According to the filing: “The terms of service and privacy notice materials do not inform (and in the past have not informed) the ordinary and reasonably attentive Facebook user that installing the application on a mobile device will result in the logging of all the user’s phone and text communications — including recipients, dates of communication, length of communication and mode of communication — on Facebook’s servers for Facebook’s own use.”
The plaintiff is seeking $5 million in damages and class-action status across the U.S.
Lead plaintiff Ben Redmond, a California-resident seeks damages in more than $1,000 per violation. Redmond, who has been using Facebook since 2007 says he didn’t consent to using an application called thisisyourdigitallife.com, a personality quiz through which the data breach occurred.
Another suit from Craig Skotnicki, a Facebook user since 2009, makes similar claims about the quiz app, saying his user data was shared because a friend had logged into the app. If Facebook is found guilty, it could face fines of more than $40,000 a day per violation.
Some plaintiffs have complaints that they’re facing ongoing damages because their private data is in the hands of the company.
Cambridge Analytica filed for Chapter 7 bankruptcy on May 18, 2018.
Austrian activist Max Schrems, who has long criticized how tech companies collect user data, filed three complaints relating to Facebook over ‘forced consent.’ The complaints have been filed on behalf of individual users – one against Facebook; one against Facebook-owned WhatsApp; and one against Facebook-owned Instagram.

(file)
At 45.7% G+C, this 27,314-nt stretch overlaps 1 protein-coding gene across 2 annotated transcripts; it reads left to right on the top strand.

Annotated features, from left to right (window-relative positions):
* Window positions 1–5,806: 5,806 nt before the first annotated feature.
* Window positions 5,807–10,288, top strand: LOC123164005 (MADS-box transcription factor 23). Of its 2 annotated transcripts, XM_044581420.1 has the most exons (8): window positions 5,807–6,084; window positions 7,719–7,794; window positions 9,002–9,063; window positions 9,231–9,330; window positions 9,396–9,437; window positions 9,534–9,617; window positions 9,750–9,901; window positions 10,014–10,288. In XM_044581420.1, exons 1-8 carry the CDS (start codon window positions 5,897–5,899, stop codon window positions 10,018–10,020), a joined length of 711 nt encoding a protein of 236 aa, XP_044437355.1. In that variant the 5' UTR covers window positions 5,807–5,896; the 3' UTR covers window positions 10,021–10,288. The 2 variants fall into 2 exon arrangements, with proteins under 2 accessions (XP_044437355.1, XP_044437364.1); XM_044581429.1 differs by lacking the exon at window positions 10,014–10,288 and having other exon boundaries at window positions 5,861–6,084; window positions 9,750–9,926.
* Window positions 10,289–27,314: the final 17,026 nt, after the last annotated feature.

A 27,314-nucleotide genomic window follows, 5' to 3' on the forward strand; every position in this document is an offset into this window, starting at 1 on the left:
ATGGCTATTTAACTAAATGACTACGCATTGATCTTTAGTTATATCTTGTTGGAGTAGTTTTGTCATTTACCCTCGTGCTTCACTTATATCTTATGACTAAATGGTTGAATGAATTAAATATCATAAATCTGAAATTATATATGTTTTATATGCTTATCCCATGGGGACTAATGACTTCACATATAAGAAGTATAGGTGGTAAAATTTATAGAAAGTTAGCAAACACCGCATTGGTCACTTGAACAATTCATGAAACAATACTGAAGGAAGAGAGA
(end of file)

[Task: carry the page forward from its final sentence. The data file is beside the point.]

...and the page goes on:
The law requires that users be given a free choice unless a consent is strictly necessary for provision of the service.
Two U.S. senators have sent more questions to Mark Zuckerberg in the wake of more concerns over alleged data misuse. Senator John Thune from South Dakota and Senator Bill Nelson from Florida want to know if the Facebook CEO lied during his testimony to Congress in April.
This week Facebook is under fire for another instance of violating user rights. In the beginning of 2007, Facebook partnered with 60 phone manufacturers to make Facebook-branded app, and among those companies were four Chinese manufacturers, including Huawei, which the U.S. has warned could be a security risk, given its close ties with the Chinese government.
Huawei has no market share in the United States, however, as a Forbes article noted, the company’s phones are now popular in many European countries including Finland, France, Germany, Italy, Poland and Spain. From an earlier Times article, we know the devices were able to pull Facebook data on friends and friends of friends, which could lead one device to capturing data on thousands of people. Given all this, it seems Facebook’s China deals might pose a bigger problem than Cambridge Analytica.